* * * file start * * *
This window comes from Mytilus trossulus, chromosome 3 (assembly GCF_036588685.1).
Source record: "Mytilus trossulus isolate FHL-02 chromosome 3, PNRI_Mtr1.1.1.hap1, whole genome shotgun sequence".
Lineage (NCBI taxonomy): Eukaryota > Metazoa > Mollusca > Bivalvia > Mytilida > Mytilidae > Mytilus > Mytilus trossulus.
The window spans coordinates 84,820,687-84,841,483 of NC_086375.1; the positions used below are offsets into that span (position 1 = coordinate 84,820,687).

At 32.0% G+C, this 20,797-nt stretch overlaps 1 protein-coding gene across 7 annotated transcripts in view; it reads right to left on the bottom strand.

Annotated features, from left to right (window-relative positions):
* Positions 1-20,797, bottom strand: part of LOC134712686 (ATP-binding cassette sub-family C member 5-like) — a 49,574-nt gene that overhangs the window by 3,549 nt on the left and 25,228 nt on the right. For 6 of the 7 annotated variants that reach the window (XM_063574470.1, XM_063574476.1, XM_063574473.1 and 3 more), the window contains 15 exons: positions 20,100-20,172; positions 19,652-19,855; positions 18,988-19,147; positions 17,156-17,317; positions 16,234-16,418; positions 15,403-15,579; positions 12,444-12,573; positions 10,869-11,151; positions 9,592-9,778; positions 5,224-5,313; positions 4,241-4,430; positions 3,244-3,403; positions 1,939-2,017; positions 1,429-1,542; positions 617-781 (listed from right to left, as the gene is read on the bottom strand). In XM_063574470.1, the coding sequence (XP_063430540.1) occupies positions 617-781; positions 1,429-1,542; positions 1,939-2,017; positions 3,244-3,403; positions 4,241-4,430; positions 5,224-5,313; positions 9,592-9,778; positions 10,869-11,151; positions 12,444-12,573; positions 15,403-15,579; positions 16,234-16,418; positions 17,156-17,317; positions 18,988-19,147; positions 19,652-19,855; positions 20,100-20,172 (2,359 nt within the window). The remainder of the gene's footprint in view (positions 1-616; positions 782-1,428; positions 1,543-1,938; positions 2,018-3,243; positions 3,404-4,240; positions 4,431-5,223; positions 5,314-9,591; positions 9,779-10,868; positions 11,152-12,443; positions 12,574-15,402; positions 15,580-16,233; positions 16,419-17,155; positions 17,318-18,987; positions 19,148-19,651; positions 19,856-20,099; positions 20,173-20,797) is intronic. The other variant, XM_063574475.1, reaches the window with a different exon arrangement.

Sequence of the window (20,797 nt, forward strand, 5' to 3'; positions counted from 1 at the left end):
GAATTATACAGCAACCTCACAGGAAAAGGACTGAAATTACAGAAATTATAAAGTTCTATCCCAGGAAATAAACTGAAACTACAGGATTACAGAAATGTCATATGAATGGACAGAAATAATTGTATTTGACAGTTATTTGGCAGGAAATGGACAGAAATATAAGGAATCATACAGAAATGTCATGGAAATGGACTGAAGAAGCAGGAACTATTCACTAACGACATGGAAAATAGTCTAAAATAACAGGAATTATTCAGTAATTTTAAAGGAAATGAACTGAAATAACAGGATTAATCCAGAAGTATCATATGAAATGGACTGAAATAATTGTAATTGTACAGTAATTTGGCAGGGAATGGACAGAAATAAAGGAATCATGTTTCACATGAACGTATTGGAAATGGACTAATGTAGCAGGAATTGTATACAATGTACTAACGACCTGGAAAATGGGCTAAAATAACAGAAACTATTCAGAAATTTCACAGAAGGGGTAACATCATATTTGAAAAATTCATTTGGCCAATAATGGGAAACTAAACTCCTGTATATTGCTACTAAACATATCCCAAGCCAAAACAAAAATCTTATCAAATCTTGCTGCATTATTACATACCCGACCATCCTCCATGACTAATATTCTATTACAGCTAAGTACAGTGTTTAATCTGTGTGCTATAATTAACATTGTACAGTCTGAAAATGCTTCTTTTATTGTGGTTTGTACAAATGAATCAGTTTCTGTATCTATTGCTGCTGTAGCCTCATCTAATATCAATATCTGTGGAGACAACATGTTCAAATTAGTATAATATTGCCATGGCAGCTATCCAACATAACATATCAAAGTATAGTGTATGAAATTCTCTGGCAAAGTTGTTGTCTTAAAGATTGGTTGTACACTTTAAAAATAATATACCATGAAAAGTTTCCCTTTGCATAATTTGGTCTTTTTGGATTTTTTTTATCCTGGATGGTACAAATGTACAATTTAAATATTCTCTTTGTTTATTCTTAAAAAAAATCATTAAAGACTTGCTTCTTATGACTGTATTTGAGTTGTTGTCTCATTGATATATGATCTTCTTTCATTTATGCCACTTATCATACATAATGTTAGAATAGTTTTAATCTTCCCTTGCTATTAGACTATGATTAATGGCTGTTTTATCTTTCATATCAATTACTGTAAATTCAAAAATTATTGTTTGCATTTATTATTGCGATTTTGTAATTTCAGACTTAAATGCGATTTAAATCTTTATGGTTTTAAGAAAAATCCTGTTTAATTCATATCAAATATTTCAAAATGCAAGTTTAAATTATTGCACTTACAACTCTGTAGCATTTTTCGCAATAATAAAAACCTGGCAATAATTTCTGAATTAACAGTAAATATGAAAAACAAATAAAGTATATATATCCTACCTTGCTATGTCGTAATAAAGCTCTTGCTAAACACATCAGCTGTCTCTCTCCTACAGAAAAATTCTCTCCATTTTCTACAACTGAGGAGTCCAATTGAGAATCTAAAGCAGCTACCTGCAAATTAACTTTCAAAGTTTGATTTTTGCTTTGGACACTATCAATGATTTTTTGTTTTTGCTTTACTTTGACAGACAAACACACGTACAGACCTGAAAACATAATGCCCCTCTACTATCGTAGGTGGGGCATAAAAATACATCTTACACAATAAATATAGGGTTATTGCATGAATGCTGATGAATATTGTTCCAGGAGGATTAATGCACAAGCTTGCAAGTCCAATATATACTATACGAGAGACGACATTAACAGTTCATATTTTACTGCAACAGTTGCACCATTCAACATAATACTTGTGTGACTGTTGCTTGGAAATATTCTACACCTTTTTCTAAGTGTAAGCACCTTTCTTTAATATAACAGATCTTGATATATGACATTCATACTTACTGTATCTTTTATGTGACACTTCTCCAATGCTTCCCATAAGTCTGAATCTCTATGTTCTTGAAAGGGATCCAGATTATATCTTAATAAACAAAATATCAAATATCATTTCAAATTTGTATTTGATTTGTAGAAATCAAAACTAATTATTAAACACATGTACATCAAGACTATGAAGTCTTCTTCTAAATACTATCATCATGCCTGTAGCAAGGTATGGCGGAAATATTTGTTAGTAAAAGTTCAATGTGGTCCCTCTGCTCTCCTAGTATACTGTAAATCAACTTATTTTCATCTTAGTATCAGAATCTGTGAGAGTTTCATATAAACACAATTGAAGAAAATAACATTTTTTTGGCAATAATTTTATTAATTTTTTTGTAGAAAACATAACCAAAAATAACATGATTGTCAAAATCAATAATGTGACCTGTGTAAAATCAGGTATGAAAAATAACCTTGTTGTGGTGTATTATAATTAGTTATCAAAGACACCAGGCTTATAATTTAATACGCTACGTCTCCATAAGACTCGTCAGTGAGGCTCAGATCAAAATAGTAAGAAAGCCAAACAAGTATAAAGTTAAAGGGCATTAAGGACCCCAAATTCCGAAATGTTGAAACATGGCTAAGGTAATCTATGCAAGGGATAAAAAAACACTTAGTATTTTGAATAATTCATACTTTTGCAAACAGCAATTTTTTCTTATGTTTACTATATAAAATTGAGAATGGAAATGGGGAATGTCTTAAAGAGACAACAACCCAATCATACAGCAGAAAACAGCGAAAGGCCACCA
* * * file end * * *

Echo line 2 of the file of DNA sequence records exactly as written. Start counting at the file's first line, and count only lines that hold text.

Source record: "Mytilus trossulus isolate FHL-02 chromosome 3, PNRI_Mtr1.1.1.hap1, whole genome shotgun sequence".